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Right.
I'm wondering what a proper metric would be.
I delayed seven years from start of retirement at 63 until starting SS last year at 70.

I had pension/annuity income as a base and withdrew $3000/month from tax deferred in lieu of SS for seven years.

If that $3000/month, $36k/year, had been 10% of my total retirement savings would that have been inadvisable?

What if it was just 4% of my accumulation per year?
That would be OK, right?

We need metrics to allow proper planning...
I don't think it has to be too complicated.

Figure out what you feel is a safe withdrawal rate on your retirement savings. Use a side fund for income until you start social security. If the SWR works with the rest of your savings, and the side fund doesn't drain your savings too low that you can't handle an unexpected or uneven expense, then you're good. If the SWR works but you run your savings too low, recalculate by taking SS earlier and see if that works.

What "too low" for savings is up to you. But for an example, if SS+pension+annuity just barely covers all of your expenses, I wouldn't want to run my savings down to $10,000 or anywhere close to that. But in that case you probably retired too early anyway. Maybe the "too low" number is $100K. I'm not facing that so I haven't really thought about it.
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Old 03-20-2021, 07:36 PM   #99
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I don't think it has to be too complicated.

Figure out what you feel is a safe withdrawal rate on your retirement savings. Use a side fund for income until you start social security. If the SWR works with the rest of your savings, and the side fund doesn't drain your savings too low that you can't handle an unexpected or uneven expense, then you're good. If the SWR works but you run your savings too low, recalculate by taking SS earlier and see if that works.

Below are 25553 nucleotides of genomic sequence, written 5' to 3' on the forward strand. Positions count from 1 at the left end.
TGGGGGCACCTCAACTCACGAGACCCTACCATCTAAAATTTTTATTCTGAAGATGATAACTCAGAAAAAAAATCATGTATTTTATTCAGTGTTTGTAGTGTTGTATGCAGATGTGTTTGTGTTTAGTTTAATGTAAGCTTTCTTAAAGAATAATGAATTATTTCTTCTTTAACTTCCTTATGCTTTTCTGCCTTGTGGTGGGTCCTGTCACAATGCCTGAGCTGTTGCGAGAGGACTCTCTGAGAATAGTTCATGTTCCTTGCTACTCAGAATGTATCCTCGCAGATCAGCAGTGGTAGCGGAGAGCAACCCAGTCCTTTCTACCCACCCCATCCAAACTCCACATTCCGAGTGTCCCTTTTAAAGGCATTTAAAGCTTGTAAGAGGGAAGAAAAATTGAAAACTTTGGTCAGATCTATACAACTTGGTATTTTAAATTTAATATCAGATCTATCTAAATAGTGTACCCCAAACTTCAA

What "too low" for savings is up to you. But for an example, if SS+pension+annuity just barely covers all of your expenses, I wouldn't want to run my savings down to $10,000 or anywhere close to that. But in that case you probably retired too early anyway. Maybe the "too low" number is $100K. I'm not facing that so I haven't really thought about it.
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Old 03-20-2021, 08:53 PM   #100
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Break even calculations (should) consider investment return on your social security dollars that you take early. Either you don't spend the SS money or you don't deplete some other investments. It really doesn't matter which way, it's all the same pot of money. The numbers can change based on your rate of return assumption, but there is a return on that money. If you aren't able to invest, it means you need the SS money to live, so there's no option but to take it early.
It always amazes me how little attention expected rate of return gets in these discussions, but the choice of rate can swing the decision. And the somewhat counter intuitive idea that in many cases, one can get fewer dollars from the treasury while having more money to spend in retirement is hard to grasp. A decent stock allocation and an expected return equal to what happened in the past might yield unexpected results. I'm only now entering the decision zone. The plan has been 62&70, but I plan to think more about that, given now I could actually do something actionable. Sad that I can no longer put it off.